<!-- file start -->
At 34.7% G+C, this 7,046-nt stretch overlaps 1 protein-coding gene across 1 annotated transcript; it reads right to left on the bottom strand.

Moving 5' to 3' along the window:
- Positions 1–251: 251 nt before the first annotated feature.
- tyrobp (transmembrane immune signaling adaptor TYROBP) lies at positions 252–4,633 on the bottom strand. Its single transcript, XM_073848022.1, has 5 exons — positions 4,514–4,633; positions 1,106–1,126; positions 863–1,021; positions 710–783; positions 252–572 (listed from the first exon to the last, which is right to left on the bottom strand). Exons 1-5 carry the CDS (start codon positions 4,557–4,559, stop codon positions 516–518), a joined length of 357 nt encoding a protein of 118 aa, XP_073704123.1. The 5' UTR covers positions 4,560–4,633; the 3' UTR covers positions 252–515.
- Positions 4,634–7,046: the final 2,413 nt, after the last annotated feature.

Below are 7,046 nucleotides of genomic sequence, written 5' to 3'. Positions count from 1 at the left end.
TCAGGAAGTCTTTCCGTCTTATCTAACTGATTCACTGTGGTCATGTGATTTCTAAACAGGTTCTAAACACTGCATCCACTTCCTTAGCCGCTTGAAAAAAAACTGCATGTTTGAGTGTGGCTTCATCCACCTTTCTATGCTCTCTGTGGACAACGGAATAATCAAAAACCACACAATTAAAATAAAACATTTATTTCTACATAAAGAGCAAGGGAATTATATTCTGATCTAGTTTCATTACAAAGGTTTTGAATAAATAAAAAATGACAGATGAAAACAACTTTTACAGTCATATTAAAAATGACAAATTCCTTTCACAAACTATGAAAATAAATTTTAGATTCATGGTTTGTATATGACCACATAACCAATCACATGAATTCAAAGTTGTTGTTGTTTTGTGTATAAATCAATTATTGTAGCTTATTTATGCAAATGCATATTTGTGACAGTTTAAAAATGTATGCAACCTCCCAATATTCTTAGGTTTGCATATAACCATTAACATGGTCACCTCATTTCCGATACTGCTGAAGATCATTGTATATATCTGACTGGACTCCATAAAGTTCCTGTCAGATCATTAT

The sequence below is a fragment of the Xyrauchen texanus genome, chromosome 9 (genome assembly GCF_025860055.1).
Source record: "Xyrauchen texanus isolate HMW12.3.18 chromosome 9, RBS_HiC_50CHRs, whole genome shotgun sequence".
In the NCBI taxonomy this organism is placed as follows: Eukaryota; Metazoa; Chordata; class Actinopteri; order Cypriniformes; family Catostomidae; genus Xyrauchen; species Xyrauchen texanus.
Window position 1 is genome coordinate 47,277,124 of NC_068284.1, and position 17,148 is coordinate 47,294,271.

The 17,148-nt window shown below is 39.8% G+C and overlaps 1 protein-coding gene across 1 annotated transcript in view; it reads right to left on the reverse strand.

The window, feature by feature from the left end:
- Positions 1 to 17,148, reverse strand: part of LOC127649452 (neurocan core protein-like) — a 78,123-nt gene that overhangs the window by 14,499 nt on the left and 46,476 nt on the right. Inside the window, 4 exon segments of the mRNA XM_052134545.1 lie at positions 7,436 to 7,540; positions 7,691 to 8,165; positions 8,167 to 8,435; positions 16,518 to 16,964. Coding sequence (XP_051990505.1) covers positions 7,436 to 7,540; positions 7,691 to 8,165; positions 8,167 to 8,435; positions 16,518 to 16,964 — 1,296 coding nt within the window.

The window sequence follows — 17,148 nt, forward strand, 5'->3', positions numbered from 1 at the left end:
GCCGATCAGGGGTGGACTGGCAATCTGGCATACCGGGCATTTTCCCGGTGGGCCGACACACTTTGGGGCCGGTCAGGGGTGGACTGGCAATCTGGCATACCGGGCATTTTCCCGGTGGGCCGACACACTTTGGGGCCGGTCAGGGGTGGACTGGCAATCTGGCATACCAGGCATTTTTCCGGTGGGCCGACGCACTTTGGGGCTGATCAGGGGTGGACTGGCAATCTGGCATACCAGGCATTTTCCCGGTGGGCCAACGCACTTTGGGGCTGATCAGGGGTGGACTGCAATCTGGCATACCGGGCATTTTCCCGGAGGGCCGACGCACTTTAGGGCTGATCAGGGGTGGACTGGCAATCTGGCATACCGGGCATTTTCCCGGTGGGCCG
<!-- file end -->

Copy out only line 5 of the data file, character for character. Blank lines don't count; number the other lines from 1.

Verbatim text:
- Positions 4,634–7,046: the final 2,413 nt, after the last annotated feature.